associations between commercial interests and sports did not stop with straightforward advertising; the apparently profitable business of sponsoring sporting events also took place in the early twentieth century. At the first London Olympiad in 1908 the marathon was effectively sponsored by Oxo, who were appointed by the BritishOlympicAssociation as the ‘official caterers’. 15 Oxo representatives were available at several points along the marathon, supplying (free of charge to runners) an ‘Oxo Athletes’ Flask, containing Oxo for immediate use’, as well as ‘Oxo hot and
, the early period (to the late 1940s) was very much one of co-ordination and consolidation. It was not until 1952 that the IOC ‘recognised the FIMS as the designated competent international organisation for biological and medical research related to medicine and sport and the medical care of the athlete’. 44 (This was the same year that Porritt and Abrahams formed Britain’s first sports medicine organisation, which itself started life firmly associated with – indeed with the same postal address as – the BritishOlympicAssociation). Yet, even before its official
boundaries, and claim authority in this newly significant medical field. Chapter 4 discusses the formation and work of BAS(E)M, the Institute of Sports Medicine (ISM), the Sports Council, and the BritishOlympicAssociation’s Medical Committee. All these organisations claimed intellectual and financial territory within sports medicine, and therefore power over the athletic body. These boundary disputes were sometimes extremely acrimonious, and continued for the rest of the century, as Chapters 5 and 6 will show.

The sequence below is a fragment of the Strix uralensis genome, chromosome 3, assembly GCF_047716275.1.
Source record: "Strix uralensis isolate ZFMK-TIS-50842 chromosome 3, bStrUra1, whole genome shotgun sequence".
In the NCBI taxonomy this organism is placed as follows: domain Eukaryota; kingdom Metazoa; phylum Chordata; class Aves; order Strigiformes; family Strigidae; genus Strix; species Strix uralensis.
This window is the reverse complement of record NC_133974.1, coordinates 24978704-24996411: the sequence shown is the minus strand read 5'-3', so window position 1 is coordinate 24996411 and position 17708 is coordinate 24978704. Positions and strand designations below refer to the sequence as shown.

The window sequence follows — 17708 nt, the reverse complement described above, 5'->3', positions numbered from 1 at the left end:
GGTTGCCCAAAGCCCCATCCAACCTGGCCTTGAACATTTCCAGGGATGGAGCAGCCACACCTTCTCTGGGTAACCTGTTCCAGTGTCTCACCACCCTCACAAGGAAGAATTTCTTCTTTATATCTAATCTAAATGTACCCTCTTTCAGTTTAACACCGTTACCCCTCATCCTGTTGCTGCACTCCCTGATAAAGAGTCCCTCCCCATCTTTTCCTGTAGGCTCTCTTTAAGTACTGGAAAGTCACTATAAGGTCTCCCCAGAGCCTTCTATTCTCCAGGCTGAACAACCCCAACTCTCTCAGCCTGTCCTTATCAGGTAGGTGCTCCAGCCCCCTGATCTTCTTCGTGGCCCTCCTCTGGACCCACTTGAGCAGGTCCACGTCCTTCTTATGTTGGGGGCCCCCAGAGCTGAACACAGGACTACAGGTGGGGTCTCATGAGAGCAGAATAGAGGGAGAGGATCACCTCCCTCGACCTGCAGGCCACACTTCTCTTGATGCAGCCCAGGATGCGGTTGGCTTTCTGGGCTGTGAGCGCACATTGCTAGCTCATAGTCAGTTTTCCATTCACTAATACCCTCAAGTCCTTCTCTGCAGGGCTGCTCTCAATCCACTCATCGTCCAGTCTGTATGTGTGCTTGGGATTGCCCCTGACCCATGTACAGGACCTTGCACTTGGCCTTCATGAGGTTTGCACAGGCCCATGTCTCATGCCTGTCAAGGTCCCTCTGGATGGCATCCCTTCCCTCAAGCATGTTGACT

Having justified their expertise by an appeal to the
In 1987, nearly three decades after the founding of the BritishOlympicAssociation’s first Medical Committee, the British Olympic Medical Centre was opened at Northwick Park Hospital. Its opening symbolises the full institutionalisation of elite, specialist sports medicine. Given that the last chapter described the self-creation of sports medicine as a discipline which focused on just these sorts of bodies, the opening of this centre should come as no surprise. But the dominant theme of this chapter is rather the provision of this sort of specialist and expert
the Olympic Games of 1908 (London:
5 J. Mercer, ‘Media and militancy: propaganda in the Women’s Social and
Political Union’s campaign’, Women’s History Review, 14:3–4 (2005), 471–86, at
6 D. Atkinson, Mrs. Broom’s Suffragette Photographs (London: Nishen
Photography, 1989), p. 2.
7 Exhibition programme, 1909, p. 14.
8 P. Gillett, Musical Women in England, 1870–1914: ‘Encroaching on All Man’s
Privileges’ (New York: St Martin’s Press, 2000), p. 222.
9 Gillett, Musical Women, p. 200.
10 Gillett, Musical
(for instance most of the athletics and swimming events)
was focused in the Olympic Park. And it was agreed early on between the main
stakeholders (the UK government, the Greater London Authority (GLA) and the
BritishOlympicAssociation (BOA)) that the Park and its new sports and related
facilities would be located in the heart of the old East End, at Stratford. The
Stratford location was at the confluence of four socially disadvantaged boroughs
(Newham, Hackney, Tower Hamlets and Waltham Forest) and thus contained
the possibility that the influence and stimulus of